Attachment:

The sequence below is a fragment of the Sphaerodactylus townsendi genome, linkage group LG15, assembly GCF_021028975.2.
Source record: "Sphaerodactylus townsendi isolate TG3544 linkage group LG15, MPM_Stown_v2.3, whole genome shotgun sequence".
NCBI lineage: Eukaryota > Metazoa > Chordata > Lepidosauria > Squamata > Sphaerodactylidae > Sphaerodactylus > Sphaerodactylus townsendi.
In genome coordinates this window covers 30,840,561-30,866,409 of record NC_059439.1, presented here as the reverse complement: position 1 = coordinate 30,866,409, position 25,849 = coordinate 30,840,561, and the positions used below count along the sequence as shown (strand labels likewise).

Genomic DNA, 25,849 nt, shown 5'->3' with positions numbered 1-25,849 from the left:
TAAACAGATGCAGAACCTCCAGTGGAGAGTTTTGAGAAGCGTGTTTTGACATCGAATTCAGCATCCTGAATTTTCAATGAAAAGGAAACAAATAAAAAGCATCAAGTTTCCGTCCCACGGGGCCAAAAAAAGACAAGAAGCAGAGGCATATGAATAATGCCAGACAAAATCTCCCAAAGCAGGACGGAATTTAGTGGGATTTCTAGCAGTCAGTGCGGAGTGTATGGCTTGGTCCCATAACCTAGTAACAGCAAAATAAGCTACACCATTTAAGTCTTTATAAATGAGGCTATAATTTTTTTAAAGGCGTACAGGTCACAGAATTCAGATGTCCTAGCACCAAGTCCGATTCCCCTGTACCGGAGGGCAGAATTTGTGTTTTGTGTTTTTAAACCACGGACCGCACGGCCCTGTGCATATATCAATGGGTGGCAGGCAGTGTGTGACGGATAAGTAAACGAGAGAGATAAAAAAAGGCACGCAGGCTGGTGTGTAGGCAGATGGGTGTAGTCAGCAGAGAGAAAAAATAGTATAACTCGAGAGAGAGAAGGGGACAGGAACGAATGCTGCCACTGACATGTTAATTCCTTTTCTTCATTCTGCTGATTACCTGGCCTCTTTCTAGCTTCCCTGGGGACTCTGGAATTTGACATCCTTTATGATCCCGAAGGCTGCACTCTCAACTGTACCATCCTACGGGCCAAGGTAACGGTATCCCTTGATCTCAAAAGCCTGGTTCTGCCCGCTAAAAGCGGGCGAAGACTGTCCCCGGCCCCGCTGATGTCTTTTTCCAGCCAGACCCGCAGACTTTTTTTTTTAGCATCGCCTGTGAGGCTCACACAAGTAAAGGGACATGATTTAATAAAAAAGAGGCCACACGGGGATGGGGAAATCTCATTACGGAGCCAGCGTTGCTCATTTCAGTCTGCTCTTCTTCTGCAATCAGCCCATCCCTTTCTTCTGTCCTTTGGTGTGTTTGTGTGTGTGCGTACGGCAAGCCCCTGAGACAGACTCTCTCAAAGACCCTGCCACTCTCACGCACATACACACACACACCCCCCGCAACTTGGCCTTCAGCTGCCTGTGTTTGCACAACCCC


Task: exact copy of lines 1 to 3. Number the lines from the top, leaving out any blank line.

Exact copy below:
The sequence below is a fragment of the Sphaerodactylus townsendi genome, linkage group LG15, assembly GCF_021028975.2.
Source record: "Sphaerodactylus townsendi isolate TG3544 linkage group LG15, MPM_Stown_v2.3, whole genome shotgun sequence".
NCBI lineage: Eukaryota > Metazoa > Chordata > Lepidosauria > Squamata > Sphaerodactylidae > Sphaerodactylus > Sphaerodactylus townsendi.